- There are many consequences of burning fossil fuels for energy.winter coal image by Rick Smith from Fotolia.com
Burning coal to create energy can result in several environmental impacts. Harmful chemicals emitted into the atmosphere from coal plants includes oxides and mercury. New technology is available to help improve the environmental effects of coal-burning power plants. Since many of the new options remain in development stages, the environment and its inhabitants continue to deal with the consequences.
- When coal is burned to produce electricity, sulfur dioxide and nitrogen oxide are emitted into the air. As a result, the two pollutants react in the atmosphere with other chemicals to produce acid rain. When acidic rain water reaches the ground it affects several different animals and plants. In addition to acid rain, acidic gases and particles form as well. They float into the atmosphere and come in contact with humans and cars.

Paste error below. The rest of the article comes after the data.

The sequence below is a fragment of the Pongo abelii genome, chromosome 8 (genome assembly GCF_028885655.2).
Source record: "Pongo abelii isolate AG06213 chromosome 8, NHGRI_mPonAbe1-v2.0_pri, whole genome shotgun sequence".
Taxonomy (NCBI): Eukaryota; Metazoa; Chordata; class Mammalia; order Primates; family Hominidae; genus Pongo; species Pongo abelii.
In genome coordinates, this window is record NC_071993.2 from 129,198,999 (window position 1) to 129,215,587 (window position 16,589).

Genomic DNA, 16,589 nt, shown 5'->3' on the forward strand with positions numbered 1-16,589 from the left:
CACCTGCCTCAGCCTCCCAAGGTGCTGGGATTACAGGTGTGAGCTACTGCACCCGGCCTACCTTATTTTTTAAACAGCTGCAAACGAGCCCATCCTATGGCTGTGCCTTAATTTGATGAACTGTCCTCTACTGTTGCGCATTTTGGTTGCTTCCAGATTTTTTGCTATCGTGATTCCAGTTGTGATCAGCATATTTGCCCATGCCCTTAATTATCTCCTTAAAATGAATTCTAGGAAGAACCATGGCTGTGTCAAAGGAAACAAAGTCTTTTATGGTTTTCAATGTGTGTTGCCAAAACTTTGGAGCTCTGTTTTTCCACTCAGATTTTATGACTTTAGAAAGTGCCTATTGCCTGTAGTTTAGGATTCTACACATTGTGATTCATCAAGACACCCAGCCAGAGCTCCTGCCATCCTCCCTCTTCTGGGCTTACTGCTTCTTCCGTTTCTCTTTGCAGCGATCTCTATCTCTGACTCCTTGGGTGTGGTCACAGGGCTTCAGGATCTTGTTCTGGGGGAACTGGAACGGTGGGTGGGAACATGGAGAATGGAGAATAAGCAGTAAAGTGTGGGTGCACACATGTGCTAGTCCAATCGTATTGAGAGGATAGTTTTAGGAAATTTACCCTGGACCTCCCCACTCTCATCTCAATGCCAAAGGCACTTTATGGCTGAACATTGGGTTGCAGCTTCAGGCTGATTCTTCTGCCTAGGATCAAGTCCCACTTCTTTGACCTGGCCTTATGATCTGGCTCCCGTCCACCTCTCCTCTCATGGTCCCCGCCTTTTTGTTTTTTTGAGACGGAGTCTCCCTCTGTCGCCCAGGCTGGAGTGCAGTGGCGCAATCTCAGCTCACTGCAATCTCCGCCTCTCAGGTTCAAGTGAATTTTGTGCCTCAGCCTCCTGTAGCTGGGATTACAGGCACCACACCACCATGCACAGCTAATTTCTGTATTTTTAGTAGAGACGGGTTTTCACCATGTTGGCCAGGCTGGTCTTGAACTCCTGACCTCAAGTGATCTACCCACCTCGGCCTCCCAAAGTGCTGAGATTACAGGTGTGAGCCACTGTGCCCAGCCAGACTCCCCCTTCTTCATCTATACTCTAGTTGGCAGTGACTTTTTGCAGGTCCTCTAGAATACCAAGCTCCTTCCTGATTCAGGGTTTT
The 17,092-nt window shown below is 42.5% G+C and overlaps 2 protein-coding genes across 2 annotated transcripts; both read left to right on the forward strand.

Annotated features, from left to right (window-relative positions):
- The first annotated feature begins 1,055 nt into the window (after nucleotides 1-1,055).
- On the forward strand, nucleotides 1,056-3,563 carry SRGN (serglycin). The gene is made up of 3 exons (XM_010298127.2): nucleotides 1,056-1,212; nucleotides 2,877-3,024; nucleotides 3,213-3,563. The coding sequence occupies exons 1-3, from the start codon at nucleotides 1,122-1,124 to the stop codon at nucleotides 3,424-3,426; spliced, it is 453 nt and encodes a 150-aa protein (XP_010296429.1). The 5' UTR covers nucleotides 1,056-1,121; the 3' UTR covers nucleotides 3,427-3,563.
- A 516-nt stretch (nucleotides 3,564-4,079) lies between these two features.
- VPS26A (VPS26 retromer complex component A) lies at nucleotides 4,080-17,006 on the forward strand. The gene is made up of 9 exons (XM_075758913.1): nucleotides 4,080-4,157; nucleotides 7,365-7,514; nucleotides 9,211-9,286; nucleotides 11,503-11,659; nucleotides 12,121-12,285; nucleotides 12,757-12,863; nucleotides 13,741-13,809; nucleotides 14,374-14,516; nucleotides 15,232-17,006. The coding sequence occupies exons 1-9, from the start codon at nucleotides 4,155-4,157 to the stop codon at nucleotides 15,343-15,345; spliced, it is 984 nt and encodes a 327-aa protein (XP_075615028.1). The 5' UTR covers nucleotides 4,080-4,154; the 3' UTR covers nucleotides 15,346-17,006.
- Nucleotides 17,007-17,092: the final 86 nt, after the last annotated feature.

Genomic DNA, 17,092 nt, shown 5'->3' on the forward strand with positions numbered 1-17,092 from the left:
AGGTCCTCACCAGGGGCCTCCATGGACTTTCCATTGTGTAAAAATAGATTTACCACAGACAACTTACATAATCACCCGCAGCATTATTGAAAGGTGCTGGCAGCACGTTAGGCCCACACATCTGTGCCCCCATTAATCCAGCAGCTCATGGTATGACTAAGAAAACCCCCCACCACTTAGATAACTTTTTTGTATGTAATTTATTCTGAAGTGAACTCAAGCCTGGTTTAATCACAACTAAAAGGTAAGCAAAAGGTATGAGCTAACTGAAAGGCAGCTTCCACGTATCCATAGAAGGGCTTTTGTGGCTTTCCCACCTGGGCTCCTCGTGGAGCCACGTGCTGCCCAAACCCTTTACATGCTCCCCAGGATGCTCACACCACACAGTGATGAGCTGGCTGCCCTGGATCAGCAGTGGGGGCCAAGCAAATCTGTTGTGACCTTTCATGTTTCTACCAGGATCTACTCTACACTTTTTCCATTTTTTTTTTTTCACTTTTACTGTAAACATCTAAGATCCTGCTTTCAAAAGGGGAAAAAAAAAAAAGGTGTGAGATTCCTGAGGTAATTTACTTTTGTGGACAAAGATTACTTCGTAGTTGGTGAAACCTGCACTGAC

- Using coal for energy harms surrounding bodies of water and threatens drinking water supplies. Although most pollutants leave coal plants through the air, toxins can escape from the plant in several ways. For instance, smokestacks must be cleaned to reduce pollution. However, when cleaning the smokestacks with water and other chemicals, toxic wastewater is produced. Metals such as lead and selenium can be found inside the water. To dispose of the wastewater, most coal plants empty it into nearby waterways.
- Significant data supports that global warming pollution is connected closely to coal-burning power plants. Out of the past 1,000 years, the hottest years have occurred since 1980. In the United States, 98 percent of carbon dioxide emissions come from firing fossil fuels for energy. Global warming threatens agriculture and all living species' quality of life.